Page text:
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Some tips for men in understanding women
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Forsyth County News

Growing up in a household with three older brothers, I learned quite a bit about how boys and men think.

Our house also seemed to have a revolving door, so there were always plenty of my brothers’ friends around.

My husband and I have been married for 23 years, and two of our four children are boys. This has added to my education about the male mindset.

I also love people and through my job often meet and interview men, furthering my ability to gather “male” information. 

While I may not be a true expert, I feel I can offer some insight about certain things men may not understand about women and how we think.

While offering this information, smart men will pay close attention to tips for improving their relationship with their significant other.

• All mirrors are not created equal. This statement is not revolutionary to women. We know that certain mirrors are kinder to us, but men don’t understand or believe this fact.

• Shopping for blue jeans is an all-day process for women that typically ends in frustration and a possible bout of depression.

When my husband or sons need new jeans, they simply tell me what size. They don’t even need to try the jeans on. Hah!

Women may try on dozens of jeans, all in the same size, and go away from the store discouraged and without any jeans.

• All women understand the significance of the sentence, “I can fit into my skinny jeans.” That is actually a major declarative statement that most women aspire to.

The fact that we all keep at least one pair of skinny jeans in our closet, helps us keep trying to reach our goal. The size of said skinny jeans is relative to every individual.

The fact that most of us have gone up in skinny jean size as we age, doesn’t mean we no longer have a pair of skinny jeans. Men don’t know what the heck we are talking about.

• We never forget or ignore a hair appointment. Unless someone needs to go the emergency room and there’s bleeding involved, women will show up for hair appointments.

A wise man knows when his spouse’s appointment is and comments on how great her hair looks afterward. Bonus points go to a man who suggests a dinner out that night.

• We know you don’t understand this, but it makes perfect sense to us — you have to cut your hair when trying to grow it out.

• Despite what you may think, we’re really not that hard to please. A simple bouquet of flowers from the grocery store makes us feel special.

Anything beyond this act is only going to score you major points, i.e, you win big if you present us with roses, chocolates, champagne, lingerie, etc.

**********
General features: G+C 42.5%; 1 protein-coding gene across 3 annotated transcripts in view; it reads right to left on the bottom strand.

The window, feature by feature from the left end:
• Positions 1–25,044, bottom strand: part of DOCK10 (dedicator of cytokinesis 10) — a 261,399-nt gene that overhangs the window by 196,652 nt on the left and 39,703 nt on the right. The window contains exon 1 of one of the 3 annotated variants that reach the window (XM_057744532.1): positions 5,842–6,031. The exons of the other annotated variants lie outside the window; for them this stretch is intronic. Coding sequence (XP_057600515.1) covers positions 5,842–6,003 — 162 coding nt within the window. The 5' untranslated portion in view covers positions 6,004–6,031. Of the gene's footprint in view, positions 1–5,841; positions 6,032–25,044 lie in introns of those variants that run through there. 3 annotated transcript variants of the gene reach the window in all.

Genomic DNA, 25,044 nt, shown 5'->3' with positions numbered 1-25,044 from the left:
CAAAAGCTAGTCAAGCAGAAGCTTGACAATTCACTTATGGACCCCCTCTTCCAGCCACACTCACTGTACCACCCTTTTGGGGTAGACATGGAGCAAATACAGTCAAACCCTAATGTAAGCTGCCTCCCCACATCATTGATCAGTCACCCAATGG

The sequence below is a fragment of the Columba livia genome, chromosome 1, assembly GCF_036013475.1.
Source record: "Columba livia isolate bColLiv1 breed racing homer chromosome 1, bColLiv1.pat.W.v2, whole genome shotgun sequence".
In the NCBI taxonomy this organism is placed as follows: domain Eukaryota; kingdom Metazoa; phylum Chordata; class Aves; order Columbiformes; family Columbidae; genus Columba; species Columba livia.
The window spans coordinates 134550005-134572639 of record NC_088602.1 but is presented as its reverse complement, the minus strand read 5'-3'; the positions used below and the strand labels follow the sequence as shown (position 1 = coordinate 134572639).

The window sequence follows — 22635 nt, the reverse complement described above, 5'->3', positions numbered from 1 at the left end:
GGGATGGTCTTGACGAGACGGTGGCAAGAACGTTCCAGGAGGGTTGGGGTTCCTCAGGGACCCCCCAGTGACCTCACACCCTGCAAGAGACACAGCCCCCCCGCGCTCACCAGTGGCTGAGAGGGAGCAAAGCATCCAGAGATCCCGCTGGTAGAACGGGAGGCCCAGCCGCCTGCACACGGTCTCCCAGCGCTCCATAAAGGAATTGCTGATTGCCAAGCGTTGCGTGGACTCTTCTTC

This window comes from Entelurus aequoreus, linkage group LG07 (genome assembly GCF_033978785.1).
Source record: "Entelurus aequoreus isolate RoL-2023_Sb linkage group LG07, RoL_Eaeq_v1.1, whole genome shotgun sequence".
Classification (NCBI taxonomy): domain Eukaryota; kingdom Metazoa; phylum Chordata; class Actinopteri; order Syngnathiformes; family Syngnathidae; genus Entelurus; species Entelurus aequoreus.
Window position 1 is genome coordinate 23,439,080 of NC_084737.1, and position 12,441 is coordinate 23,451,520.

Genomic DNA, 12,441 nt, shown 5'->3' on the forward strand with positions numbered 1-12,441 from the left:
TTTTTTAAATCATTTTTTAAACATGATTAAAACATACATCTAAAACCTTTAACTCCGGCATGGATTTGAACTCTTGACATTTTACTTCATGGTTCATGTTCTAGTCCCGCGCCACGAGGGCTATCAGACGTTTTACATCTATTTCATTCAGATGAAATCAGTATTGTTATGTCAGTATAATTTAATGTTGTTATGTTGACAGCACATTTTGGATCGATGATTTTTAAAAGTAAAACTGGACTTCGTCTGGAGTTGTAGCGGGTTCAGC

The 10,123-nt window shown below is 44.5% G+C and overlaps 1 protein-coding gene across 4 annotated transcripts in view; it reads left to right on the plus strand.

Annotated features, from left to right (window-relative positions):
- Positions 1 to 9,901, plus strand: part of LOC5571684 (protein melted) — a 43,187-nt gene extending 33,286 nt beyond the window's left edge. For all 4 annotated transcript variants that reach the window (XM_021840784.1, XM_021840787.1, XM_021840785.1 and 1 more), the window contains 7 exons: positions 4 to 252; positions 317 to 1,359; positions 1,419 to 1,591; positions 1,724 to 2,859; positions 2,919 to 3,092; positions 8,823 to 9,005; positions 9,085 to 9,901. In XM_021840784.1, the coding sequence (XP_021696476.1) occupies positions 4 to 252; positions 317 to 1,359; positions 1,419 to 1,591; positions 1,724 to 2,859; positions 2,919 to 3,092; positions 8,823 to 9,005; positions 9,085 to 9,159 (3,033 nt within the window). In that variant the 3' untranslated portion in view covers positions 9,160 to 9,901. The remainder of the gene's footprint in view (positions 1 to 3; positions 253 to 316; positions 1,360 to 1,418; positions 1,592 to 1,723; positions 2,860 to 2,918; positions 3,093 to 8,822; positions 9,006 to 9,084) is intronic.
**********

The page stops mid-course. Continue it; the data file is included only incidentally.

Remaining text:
• It is also nice when you know those things unique to your spouse. For example, some of us prefer a living houseplant to a bouquet of flowers.

The fact that most of us have told you about this many times before and you still forget baffles us.

• So-called “chick flicks” may be for women. But if you’re willing to watch one with us and refrain from negative comments, you score points and receive forgiveness for not bringing us enough flowers or small gifts.

• When we ask if we look fat, we’re secretly crying out for you to tell us how great we look — even if we do look fat.

• Men don’t understand why, when we spend a day shopping for a swimsuit, we’ll need at least one pint of Ben and Jerry’s Ice Cream upon returning.

• If we tell you not to buy us something for our birthday or any other holiday, don’t listen.

• When we cook dinner, never ever say you don’t like it. Offering to do the dishes doesn’t go unnoticed.

• Offering to help with the children at night — feeding, bathing and putting them to bed — is worth more than flowers for a mother who has young children.

• Insisting your wife enjoy some alone time on the weekends is a major point-scoring tool.

• Calling or texting during the day just to see how our day is going is sweet and makes us smile.

• We don’t care if you’re going bald.

God made women and men differently. Women may often seem complicated, and I believe that’s true. But that doesn’t mean we’re impossible to please.

Being a mom is, for the most part, both a glorious and thankless job. More than anything else, we want to feel appreciated.

Now, go make her day.


Adlen Robinson is author of “Home Matters: The Guide to Organizing Your Life and Home.” E-mail her at